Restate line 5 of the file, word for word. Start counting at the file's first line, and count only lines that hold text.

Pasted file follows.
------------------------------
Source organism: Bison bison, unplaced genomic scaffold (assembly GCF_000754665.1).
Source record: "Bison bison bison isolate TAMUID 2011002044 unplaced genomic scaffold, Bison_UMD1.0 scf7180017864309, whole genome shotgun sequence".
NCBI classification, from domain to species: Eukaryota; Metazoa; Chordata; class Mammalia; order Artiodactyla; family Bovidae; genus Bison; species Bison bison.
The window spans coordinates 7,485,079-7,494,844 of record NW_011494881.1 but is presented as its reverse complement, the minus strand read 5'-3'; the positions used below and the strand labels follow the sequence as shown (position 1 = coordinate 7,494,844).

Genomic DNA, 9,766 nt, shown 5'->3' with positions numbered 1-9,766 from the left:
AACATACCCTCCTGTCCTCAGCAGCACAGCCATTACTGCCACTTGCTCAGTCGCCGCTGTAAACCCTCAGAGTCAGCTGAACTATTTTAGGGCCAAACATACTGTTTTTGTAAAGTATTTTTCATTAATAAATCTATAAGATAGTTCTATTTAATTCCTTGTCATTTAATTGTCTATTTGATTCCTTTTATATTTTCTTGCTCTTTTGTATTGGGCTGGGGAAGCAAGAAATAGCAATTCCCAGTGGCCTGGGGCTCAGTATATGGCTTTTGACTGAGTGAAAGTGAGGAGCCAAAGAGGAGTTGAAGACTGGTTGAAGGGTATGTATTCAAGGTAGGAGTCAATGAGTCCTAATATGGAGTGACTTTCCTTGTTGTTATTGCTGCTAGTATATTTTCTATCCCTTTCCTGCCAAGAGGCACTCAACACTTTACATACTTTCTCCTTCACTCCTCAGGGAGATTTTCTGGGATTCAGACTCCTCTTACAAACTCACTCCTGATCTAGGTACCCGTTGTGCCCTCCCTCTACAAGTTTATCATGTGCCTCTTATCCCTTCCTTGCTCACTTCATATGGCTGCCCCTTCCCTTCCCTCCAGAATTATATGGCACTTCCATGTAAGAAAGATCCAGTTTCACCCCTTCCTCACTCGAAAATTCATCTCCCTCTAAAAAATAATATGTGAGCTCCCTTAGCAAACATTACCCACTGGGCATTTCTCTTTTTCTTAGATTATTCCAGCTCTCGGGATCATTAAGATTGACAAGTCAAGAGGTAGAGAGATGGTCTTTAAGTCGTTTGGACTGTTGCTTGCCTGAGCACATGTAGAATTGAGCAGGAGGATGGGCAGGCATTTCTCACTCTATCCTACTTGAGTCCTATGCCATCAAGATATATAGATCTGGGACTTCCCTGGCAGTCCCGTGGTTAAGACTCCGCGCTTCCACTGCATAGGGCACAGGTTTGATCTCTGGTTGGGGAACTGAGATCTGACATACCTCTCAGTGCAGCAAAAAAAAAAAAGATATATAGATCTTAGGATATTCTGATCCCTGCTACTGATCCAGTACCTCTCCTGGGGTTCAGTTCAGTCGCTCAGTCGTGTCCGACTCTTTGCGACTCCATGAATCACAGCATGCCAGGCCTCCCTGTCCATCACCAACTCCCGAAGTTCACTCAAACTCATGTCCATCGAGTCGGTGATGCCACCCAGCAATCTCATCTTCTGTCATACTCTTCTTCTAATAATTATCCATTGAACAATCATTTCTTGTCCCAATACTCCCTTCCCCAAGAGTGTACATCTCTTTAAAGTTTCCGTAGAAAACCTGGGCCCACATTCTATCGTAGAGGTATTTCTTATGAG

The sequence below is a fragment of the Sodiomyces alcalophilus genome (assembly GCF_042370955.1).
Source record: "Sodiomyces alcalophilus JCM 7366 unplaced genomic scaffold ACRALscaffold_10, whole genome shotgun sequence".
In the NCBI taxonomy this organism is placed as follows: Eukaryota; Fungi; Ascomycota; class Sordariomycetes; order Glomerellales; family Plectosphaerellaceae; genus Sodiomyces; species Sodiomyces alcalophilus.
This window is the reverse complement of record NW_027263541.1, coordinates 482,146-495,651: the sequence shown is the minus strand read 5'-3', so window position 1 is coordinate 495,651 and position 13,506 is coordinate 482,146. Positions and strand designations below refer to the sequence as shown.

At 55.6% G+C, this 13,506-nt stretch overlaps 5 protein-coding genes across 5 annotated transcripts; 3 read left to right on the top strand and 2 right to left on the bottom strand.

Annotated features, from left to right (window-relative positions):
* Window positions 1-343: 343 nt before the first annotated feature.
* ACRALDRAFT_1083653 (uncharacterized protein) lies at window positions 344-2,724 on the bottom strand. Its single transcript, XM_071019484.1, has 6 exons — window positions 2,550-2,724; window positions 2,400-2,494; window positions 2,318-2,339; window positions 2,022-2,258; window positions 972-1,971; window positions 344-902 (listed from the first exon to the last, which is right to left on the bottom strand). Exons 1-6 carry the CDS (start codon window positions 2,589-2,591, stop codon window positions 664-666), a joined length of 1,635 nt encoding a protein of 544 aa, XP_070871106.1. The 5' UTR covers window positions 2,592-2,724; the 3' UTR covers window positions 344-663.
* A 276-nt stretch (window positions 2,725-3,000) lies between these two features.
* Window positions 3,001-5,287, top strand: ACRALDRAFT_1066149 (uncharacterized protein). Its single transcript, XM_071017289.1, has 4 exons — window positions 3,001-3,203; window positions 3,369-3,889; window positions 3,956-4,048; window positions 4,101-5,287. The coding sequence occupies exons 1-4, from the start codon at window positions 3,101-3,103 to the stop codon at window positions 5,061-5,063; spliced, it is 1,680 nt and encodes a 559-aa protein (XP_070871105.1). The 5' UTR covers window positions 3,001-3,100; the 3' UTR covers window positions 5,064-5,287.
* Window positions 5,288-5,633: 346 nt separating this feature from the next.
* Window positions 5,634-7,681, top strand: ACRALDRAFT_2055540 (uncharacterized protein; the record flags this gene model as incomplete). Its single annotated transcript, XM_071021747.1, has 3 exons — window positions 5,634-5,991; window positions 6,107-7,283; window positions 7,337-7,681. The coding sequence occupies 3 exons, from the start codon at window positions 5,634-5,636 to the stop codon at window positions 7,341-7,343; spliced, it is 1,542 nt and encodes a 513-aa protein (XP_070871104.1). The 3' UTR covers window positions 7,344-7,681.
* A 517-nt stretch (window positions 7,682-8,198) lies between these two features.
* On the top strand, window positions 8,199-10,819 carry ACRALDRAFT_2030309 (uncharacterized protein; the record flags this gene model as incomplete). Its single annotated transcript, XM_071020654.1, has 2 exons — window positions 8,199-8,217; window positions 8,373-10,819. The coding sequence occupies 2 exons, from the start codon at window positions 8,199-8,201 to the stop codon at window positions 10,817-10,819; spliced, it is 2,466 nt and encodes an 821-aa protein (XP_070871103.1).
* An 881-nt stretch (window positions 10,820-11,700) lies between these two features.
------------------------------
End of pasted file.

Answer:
Genomic DNA, 9,766 nt, shown 5'->3' with positions numbered 1-9,766 from the left: